david <firstname.lastname@example.org> wrote:
| email@example.com (Rob Warnock) wrote:
| > I tend to prefer this sort of style to that FORMAT hack:
| > > (with-input-from-string (s "go north")
| > (loop with eof = (list :eof)
| > for form = (read s nil eof)
| > until (eq form eof)
| > collect form))
| thanks for your help. why do you make eof a keyword?
EOF *isn't* "a keyword"; it's a freshly-consed list *containing*
a keyword. The "freshly-consed list" is the important part, since
that object *cannot* be EQ to any possible object the READ function
might return from reading your string. Writing "EOF = (LIST)" or
"EOF = (CONS NIL NIL)" [but the former is shorter!] would have
worked just as well, and then EOF would have contained "(NIL)".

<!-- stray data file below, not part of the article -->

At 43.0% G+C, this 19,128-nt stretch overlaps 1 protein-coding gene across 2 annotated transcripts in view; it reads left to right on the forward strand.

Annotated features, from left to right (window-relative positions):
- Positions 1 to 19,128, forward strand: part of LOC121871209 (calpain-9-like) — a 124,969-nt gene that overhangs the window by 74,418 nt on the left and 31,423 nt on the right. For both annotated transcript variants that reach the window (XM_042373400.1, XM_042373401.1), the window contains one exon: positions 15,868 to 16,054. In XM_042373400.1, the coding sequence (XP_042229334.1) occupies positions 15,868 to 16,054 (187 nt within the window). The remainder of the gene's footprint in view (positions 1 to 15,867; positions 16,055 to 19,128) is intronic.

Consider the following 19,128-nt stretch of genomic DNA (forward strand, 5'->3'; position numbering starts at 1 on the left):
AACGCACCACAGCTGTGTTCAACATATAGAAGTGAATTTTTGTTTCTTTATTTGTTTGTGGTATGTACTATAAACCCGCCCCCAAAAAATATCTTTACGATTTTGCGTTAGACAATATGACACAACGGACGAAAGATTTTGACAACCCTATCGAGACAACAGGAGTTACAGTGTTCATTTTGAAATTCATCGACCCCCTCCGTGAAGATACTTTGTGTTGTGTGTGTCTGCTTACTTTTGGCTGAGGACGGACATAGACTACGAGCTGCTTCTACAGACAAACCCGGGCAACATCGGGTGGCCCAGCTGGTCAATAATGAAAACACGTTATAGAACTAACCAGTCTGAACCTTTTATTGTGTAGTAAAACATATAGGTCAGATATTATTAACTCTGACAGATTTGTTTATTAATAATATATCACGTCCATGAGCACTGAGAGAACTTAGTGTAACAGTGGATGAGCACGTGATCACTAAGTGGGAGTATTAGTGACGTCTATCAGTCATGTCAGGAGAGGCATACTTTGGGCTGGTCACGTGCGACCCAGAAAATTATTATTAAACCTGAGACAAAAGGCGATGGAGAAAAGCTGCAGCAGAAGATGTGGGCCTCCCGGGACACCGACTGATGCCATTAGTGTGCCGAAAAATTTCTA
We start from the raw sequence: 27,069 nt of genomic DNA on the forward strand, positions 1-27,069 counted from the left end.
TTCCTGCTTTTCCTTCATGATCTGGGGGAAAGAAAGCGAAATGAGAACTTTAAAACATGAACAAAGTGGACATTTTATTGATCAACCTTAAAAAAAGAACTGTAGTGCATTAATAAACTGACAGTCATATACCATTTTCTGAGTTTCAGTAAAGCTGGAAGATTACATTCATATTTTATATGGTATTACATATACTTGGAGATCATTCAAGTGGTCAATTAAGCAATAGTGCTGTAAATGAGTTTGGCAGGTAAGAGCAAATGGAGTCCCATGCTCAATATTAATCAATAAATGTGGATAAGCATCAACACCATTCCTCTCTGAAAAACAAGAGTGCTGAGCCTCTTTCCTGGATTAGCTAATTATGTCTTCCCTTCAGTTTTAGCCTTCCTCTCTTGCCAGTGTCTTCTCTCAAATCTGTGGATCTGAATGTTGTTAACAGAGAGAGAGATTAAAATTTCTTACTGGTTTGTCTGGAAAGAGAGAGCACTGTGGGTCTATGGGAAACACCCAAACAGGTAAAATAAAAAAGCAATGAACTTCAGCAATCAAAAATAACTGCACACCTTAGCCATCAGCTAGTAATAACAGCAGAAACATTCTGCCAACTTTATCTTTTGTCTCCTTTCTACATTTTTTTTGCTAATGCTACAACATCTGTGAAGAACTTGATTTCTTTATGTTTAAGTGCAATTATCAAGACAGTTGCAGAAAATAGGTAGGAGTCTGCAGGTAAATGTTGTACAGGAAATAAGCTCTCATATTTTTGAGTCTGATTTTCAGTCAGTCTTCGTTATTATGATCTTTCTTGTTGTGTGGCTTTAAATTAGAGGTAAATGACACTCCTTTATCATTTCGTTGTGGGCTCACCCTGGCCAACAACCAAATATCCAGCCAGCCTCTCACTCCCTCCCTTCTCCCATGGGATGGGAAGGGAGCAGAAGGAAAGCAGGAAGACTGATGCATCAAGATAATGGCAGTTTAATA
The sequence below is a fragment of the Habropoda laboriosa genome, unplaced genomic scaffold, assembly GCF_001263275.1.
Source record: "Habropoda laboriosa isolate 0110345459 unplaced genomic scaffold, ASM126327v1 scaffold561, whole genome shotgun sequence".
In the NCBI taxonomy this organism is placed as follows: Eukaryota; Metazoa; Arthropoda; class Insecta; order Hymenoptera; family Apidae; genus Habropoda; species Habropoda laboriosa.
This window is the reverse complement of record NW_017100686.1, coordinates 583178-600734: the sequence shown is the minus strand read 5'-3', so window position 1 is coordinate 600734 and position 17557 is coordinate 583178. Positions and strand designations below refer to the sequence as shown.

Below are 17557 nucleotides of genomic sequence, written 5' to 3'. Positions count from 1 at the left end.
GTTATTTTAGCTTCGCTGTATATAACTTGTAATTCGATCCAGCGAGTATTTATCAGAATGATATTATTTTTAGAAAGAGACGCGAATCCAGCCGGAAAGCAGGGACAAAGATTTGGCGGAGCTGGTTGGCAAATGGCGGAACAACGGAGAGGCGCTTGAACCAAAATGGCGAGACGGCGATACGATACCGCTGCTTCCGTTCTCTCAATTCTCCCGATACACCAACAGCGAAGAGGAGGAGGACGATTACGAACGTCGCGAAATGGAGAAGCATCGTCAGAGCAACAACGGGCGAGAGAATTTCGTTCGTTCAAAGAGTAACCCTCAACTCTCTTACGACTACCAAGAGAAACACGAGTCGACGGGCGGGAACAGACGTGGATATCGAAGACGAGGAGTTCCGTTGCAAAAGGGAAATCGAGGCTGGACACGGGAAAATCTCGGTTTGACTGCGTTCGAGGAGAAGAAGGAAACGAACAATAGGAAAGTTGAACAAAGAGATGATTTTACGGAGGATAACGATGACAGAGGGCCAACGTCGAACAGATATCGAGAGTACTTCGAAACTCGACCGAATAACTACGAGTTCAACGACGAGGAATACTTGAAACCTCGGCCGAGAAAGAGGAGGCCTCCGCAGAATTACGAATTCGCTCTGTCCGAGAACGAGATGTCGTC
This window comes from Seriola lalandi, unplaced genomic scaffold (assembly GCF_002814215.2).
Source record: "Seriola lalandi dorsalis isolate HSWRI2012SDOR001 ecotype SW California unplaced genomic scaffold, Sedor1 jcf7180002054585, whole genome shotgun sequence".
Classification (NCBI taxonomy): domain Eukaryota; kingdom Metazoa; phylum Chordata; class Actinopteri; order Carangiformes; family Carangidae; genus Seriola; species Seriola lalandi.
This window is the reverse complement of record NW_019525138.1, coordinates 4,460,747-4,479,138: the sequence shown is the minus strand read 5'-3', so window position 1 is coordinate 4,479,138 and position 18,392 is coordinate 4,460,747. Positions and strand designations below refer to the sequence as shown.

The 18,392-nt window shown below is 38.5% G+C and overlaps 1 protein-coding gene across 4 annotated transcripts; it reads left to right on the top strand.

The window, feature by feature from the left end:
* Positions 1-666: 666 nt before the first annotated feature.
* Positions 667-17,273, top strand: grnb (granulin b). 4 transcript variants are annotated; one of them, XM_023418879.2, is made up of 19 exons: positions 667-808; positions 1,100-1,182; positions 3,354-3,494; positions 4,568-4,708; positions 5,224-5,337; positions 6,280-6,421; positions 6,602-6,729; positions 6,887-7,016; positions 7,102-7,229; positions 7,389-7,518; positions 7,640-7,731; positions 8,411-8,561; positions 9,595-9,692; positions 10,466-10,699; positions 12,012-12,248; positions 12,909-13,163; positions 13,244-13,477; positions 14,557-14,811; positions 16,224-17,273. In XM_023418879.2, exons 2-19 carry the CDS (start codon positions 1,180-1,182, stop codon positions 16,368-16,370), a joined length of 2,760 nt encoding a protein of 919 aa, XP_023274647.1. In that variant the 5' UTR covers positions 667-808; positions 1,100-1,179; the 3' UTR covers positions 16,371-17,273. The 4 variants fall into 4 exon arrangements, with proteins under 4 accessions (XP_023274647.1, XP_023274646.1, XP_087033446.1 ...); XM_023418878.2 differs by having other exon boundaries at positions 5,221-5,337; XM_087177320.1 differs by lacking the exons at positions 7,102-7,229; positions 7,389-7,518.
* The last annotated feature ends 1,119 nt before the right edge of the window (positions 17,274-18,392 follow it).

But I find that burying some visible marker [such as the keyword :EOF]
in said freshly-consed list sometimes aids debugging. That is, down
inside some debugger breakpoint, when you run into "(:EOF)" you
immediately know where it came from, which isn't equally true of
"(NIL)". It costs almost nothing extra, since I almost always use
the keyword :EOF *somewhere* in a program, and thus it's already
| in (read s nil eof) i think nil is eof-error-p. what
| is the purpose to set it to nil?
| i think read knows eof is end-of-file by position so
| (read s nil foo) would work also?
Thomas Russ already addressed these two parts in his parallel reply,
but the purpose of setting EOF-ERROR-P is to allow you the programmer
to explicitly get a return value from reading to end-of-file instead
of causing the implementation to signal a condition.
Rob Warnock <firstname.lastname@example.org>
627 26th Avenue <URL:http://rpw3.org/>
San Mateo, CA 94403 (650)572-2607